So I was going to reply very quickly, but held off until this point to see some of the replies. A few I'll address directly as leveling the full weight of the responses on the mass isn't fair, as they will be a little pointed, and then give my 2p on the overall picture.
@3WA- "And how do you know you won't need to be able to fly an aircraft one day?" And how do you know he hasn't? And there is a big difference in being able to do the whole sticking your hand up to say "Yes, I can fly a plane" in an emergency on a commercial flight (which I would say some of us could if there was no other person with any kind of skill onboard), and what @ceecrb1is meaning (or at least what I take from his meaning). And it feels like you are in that camp - the ones I call "The Russell Casse Crew". Those who are learning the absolute minutia on the off chance that President Bill Pullman gives a rousing speech, and you can put your hand up and say "Yes Mr Pullman, I can 100% cold start an F/A-18 if I can borrow one from the remaining units in the USMC that still fly them. Oh - you only have the Super Hornets on this air force base. Ummm.....ok...I'll take the AV-8...oh.....umm.......F-14....bugger"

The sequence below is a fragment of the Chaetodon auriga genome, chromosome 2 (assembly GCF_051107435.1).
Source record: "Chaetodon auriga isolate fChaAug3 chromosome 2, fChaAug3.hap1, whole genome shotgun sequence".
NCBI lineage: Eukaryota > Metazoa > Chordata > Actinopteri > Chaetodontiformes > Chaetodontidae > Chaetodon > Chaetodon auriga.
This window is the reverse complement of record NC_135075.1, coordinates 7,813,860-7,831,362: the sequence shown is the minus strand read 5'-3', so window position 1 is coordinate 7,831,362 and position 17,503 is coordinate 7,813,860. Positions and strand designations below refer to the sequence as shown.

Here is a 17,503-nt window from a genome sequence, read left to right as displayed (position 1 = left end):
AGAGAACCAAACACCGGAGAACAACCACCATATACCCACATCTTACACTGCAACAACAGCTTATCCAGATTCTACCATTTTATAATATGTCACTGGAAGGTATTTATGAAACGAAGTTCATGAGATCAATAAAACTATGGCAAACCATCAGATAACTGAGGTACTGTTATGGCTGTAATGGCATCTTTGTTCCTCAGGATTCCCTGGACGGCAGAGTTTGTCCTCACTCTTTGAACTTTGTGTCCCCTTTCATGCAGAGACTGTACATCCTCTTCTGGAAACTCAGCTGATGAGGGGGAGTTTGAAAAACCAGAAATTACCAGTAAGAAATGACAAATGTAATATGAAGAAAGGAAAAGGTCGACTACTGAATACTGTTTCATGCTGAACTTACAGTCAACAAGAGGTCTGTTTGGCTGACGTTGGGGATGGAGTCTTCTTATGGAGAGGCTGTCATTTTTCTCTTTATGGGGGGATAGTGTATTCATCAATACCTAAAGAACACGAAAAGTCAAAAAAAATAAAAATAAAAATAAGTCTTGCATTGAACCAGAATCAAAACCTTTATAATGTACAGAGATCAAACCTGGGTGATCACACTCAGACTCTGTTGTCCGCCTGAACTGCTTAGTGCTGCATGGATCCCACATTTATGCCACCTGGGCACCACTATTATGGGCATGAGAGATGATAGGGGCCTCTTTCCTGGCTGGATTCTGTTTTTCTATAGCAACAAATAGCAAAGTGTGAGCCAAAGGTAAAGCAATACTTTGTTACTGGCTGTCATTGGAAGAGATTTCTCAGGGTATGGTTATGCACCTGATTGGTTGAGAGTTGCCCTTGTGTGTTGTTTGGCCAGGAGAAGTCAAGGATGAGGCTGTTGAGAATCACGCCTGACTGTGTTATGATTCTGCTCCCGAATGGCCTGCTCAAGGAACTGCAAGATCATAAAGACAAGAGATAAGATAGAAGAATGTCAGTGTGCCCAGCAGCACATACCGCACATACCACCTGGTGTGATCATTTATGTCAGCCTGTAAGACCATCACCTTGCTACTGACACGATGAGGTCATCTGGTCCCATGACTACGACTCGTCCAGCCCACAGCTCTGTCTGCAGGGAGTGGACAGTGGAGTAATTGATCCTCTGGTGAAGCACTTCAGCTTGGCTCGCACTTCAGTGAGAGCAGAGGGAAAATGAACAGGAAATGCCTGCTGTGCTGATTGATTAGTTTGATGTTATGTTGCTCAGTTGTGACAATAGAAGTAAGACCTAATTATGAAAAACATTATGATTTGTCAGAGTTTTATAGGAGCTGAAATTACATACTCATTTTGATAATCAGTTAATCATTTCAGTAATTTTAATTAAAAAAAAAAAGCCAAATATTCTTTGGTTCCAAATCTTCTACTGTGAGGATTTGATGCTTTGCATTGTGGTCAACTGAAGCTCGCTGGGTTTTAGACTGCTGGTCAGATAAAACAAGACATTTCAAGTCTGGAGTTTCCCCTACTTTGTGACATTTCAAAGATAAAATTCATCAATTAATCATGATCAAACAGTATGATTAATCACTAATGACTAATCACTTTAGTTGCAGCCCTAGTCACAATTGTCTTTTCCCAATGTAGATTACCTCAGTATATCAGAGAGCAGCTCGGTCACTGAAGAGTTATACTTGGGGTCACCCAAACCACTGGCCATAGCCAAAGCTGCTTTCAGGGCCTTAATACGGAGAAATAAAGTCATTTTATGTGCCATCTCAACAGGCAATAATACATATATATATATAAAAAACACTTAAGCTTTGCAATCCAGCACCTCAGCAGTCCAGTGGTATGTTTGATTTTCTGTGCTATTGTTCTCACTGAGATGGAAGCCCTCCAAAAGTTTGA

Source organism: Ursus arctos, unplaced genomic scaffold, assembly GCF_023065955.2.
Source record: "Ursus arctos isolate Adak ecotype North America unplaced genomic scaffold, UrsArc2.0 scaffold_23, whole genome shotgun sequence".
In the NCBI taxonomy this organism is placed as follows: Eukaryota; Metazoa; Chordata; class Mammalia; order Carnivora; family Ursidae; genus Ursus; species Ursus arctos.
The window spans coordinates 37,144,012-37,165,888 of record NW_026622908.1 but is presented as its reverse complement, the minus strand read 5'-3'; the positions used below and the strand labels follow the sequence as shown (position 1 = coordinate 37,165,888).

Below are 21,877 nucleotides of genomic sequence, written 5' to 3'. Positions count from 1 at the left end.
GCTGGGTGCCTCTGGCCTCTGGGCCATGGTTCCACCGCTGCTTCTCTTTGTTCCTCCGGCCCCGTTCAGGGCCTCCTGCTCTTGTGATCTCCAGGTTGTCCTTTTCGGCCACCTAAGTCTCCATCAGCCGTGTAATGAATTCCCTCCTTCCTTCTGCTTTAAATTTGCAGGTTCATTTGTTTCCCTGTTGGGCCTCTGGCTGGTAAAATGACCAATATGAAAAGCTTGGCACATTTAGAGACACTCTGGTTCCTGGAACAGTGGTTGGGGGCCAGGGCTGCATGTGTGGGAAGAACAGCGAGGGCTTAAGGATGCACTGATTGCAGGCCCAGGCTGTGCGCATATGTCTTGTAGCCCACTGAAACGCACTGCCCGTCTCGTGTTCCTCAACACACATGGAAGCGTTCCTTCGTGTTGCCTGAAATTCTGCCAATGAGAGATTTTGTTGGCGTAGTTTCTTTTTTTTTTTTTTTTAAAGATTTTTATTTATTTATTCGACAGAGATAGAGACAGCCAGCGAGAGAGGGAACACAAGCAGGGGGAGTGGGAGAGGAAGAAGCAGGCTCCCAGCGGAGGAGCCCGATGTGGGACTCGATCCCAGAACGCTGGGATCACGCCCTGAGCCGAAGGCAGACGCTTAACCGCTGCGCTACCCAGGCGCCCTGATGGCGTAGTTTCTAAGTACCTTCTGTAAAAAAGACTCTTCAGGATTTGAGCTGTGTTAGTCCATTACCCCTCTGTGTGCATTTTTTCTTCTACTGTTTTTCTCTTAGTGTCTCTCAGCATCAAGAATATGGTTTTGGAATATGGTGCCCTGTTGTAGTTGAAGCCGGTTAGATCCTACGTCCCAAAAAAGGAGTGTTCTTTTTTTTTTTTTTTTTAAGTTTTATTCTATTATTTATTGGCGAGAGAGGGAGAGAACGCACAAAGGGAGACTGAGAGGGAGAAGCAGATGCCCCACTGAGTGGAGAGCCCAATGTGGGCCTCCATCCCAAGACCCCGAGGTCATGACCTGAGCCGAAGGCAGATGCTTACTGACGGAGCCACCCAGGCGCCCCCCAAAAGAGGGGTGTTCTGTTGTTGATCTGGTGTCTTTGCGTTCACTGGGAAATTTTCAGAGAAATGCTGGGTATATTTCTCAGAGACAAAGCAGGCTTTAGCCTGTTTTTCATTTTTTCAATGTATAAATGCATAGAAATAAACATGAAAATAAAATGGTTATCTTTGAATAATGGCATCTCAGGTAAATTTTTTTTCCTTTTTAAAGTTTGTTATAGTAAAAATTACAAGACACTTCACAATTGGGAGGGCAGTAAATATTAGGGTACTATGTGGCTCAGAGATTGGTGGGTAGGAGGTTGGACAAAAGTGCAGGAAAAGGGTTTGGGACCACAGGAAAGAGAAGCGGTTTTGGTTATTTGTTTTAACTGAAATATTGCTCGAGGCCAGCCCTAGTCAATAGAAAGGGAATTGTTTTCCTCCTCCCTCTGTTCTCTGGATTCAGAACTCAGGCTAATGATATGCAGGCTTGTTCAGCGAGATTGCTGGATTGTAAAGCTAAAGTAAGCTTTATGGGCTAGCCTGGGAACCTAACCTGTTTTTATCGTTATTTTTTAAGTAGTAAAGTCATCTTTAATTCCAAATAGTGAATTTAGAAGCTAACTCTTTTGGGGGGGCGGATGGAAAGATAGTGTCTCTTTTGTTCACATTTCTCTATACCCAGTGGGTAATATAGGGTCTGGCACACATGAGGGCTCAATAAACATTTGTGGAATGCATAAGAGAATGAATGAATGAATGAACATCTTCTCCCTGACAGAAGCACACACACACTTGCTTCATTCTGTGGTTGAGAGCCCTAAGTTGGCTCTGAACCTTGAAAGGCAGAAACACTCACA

@Mower- VR isn't that exactly unaccessable. The headsets aren't super expensive if you stay at the entry level. Sure we can't all afford Pimax, but your barbed comment here screams of sour grapes. Sure we aren't all running around on Pimax's, and if you start at the entry point, a machine that can run DCS, can run it in VR providing you have a half decent graphics card (2060 or above will do). And it's not "like a Ferrari running a little rough", in DCS it's more like "Why is this running on 3cyls, when 2 minutes ago, I had 12cyls? I have done nothing yet it's broken." I love flying in VR for the immersion, that snap your head round and see the plane closing behind you, the geniune horror as you are flying with friends, barrel roll around their helicopter to fly face first into another friend who was obscured by the intial helicopter with a scream followed by stunned silence and an apology. The moment where you are so immersed in VR that you are flying at night and flip you NVG goggles up, to then realise you are starting at your desk and computer becuse you naturally flipped the thing on your head like NVG's...except it was your VR headset. Or the simple joy of going on a flight about the map with those same friends in formation. But when so many other VR games run at 60 (or more) FPS as more demanding AAA titles, to have DCS decide that you are getting 20 because it's rendering EVERY SINGLE SQUARE RIVET on a carrier in every minutia of detail (including ones we can barely see) and 2 player F-14's, is jarring. In a game here most the supporters are all about the realism, we don't need the best rivet graphic, we need the gameplay, the immersion and the depth to warrant the expense we go to.